Born in New Zealand on September 14, 1947, Sir Nigel John Dermot “Sam” Neill KNZM OBE is a renowned performer with a long and fruitful career.
He is considered one of the most adaptable actors of his generation and has achieved the title of “international leading man” after playing the lead in significant parts in a variety of genres, from dramas to box office successes.
Neill made numerous New Zealand movies in his early acting career, including The City of No (1971), The Water Cycle (1972), Hunt’s Duffer (1973), and Landfall (1975). Even for the New Zealand National Film Unit, he co-wrote and directed the 1974 film Telephone Etiquette.
His big break came with the 1977 local movie Sleeping Dogs, which received a lot of worldwide exposure.
After relocating to Australia, Neill was cast in a supporting role on The Sullivans. He later won praise for his portrayal as the male lead opposite Judy Davis in the movie My Brilliant Career (1979).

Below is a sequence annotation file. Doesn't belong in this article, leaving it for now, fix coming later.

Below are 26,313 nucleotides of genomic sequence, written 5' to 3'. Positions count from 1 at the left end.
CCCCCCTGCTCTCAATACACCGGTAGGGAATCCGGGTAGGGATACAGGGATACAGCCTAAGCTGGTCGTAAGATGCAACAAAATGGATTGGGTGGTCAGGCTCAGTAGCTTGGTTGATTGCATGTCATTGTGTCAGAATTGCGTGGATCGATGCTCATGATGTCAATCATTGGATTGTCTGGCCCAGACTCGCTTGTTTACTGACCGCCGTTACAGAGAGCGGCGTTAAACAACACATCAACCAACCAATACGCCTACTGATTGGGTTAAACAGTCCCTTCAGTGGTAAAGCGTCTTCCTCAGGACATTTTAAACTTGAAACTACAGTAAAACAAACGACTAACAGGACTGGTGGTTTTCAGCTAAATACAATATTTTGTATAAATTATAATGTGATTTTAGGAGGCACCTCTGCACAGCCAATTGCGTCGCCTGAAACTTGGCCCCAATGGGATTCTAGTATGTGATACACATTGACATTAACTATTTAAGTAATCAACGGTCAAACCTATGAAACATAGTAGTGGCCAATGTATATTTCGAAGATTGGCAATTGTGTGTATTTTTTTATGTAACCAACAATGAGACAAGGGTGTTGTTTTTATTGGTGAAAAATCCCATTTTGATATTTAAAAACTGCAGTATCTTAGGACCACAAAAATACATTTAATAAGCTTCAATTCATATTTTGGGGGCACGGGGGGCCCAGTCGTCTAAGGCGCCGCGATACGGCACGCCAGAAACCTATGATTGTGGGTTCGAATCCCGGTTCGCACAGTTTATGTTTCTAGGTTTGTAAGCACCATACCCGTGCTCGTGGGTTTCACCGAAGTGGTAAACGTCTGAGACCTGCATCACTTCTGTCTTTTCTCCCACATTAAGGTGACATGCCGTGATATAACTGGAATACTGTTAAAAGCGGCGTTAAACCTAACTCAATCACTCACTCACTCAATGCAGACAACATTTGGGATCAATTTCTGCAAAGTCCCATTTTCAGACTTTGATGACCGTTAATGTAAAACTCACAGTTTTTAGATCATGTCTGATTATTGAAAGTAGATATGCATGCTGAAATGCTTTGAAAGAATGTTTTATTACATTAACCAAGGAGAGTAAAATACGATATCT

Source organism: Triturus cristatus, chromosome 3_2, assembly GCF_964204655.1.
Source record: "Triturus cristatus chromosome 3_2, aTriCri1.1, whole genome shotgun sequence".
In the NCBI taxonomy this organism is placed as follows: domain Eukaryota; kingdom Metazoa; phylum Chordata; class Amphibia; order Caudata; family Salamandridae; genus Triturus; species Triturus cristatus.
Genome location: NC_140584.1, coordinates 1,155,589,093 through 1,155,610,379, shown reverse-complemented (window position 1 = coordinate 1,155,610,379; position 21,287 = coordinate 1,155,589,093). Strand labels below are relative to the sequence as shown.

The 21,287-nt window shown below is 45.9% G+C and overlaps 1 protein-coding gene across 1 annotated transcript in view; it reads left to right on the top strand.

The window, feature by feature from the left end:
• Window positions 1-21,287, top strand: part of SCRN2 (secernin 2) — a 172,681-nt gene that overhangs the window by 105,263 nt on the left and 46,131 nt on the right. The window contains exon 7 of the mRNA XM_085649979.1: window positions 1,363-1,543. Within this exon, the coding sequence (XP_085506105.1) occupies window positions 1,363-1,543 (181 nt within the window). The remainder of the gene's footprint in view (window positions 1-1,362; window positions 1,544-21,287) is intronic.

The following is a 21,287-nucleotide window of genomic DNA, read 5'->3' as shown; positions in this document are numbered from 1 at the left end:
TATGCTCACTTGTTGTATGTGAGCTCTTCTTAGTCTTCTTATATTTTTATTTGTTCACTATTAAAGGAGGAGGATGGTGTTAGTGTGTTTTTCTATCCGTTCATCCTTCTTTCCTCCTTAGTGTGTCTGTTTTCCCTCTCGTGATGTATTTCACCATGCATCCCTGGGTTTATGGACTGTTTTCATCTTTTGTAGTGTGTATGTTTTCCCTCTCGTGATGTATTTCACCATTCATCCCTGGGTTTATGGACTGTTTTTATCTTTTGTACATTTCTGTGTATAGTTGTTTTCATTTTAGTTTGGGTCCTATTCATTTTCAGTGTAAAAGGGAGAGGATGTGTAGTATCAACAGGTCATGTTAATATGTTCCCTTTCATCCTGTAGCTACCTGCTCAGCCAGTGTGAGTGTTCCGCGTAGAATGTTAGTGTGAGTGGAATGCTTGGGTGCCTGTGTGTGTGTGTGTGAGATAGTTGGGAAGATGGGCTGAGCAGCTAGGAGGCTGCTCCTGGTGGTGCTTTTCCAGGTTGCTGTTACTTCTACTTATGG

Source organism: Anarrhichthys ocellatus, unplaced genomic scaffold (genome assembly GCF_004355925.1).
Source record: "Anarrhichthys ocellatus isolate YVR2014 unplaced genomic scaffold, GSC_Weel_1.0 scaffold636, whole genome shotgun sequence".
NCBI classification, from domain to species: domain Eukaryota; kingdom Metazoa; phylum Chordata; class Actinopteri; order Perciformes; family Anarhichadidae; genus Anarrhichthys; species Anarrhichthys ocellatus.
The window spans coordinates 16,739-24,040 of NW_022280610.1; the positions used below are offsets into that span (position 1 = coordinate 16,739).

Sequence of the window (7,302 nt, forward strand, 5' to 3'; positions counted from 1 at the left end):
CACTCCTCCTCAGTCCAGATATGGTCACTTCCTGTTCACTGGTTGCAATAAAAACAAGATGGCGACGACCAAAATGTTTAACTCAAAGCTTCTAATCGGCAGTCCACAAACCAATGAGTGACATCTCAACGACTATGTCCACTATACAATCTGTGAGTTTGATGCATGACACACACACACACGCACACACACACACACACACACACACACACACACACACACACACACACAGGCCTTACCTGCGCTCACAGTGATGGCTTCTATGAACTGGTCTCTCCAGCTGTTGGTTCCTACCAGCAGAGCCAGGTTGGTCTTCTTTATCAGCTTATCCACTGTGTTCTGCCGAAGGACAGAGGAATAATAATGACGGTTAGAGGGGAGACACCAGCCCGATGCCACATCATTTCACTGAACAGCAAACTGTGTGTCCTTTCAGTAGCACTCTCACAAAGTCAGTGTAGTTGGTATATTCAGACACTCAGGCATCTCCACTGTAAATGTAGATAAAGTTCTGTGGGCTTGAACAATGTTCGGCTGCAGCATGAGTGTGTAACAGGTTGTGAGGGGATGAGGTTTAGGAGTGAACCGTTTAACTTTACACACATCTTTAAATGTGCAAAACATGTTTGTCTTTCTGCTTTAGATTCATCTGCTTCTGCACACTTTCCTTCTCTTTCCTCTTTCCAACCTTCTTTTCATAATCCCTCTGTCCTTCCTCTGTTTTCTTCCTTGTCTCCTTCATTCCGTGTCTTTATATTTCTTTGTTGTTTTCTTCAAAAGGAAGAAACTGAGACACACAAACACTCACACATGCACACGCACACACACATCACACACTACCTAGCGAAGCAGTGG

In addition to television shows like Young Ramsay and Lucinda Brayford, he continued to work on Australian movies including The Journalist (1979), Just Out of Reach (1979), and Attack Force Z (1981).
What is Sam Neill most famous for?
Sam Neill’s contributions to film and television have earned him recognition on a global scale. He is well recognized for his parts in the 1993 Steven Spielberg movies Jurassic Park and The Piano, which won an Academy Award (1993).
Why did Sam Neill change his name?
When still in school, Sam Neill changed his name from Nigel to Sam because he shared a close friend with the same name and there were already a lot of other pupils in the school with the same name.
He never considered formally changing his name, and he lived his entire life going by the name Sam.